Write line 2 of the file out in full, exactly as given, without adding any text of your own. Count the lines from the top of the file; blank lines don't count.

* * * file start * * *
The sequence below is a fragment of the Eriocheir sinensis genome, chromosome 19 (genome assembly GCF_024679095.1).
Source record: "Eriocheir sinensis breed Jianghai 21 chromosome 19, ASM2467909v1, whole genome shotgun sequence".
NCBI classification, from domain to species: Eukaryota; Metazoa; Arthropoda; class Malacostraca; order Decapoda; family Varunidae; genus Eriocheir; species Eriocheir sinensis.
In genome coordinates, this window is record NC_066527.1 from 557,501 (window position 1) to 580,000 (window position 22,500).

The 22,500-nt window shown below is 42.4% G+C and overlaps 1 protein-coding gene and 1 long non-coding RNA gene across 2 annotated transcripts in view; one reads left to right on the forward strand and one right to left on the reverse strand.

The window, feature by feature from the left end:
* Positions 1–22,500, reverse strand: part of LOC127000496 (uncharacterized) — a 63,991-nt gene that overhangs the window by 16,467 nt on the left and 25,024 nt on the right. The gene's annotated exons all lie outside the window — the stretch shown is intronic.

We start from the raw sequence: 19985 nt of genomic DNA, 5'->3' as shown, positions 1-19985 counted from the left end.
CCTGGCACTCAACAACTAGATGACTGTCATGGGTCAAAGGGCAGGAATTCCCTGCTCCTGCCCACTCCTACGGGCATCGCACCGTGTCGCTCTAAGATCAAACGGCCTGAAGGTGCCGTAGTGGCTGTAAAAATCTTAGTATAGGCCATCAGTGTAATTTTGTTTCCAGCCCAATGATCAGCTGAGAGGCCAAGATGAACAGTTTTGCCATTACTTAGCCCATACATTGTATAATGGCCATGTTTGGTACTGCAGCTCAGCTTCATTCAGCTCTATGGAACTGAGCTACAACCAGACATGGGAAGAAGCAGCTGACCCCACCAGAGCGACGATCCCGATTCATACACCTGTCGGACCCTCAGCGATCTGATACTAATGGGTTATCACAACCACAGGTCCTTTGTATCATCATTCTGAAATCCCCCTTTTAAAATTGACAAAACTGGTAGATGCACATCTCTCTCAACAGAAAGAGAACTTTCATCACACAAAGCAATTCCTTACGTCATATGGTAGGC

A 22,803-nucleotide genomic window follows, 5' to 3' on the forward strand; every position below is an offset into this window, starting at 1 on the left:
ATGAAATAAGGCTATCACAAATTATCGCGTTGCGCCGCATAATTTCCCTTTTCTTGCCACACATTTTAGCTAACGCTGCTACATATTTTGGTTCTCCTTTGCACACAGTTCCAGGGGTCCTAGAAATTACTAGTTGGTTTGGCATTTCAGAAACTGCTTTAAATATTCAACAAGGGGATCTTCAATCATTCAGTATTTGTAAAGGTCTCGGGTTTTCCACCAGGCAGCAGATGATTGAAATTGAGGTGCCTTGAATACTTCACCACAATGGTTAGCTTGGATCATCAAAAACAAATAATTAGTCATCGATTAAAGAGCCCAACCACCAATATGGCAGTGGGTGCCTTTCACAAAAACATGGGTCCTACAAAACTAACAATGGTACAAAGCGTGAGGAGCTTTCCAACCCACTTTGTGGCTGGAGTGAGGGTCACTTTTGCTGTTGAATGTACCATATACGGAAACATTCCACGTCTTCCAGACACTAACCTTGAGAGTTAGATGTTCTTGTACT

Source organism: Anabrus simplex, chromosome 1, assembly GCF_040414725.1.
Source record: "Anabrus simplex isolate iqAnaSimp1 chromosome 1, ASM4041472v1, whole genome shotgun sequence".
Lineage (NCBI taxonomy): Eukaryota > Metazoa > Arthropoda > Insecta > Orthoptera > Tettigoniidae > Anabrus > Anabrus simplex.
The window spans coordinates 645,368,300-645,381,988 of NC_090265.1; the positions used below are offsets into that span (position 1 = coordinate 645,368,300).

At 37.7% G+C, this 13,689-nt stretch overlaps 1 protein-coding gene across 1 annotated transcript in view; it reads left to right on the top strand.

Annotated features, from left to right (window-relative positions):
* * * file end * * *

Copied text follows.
Source record: "Eriocheir sinensis breed Jianghai 21 chromosome 19, ASM2467909v1, whole genome shotgun sequence".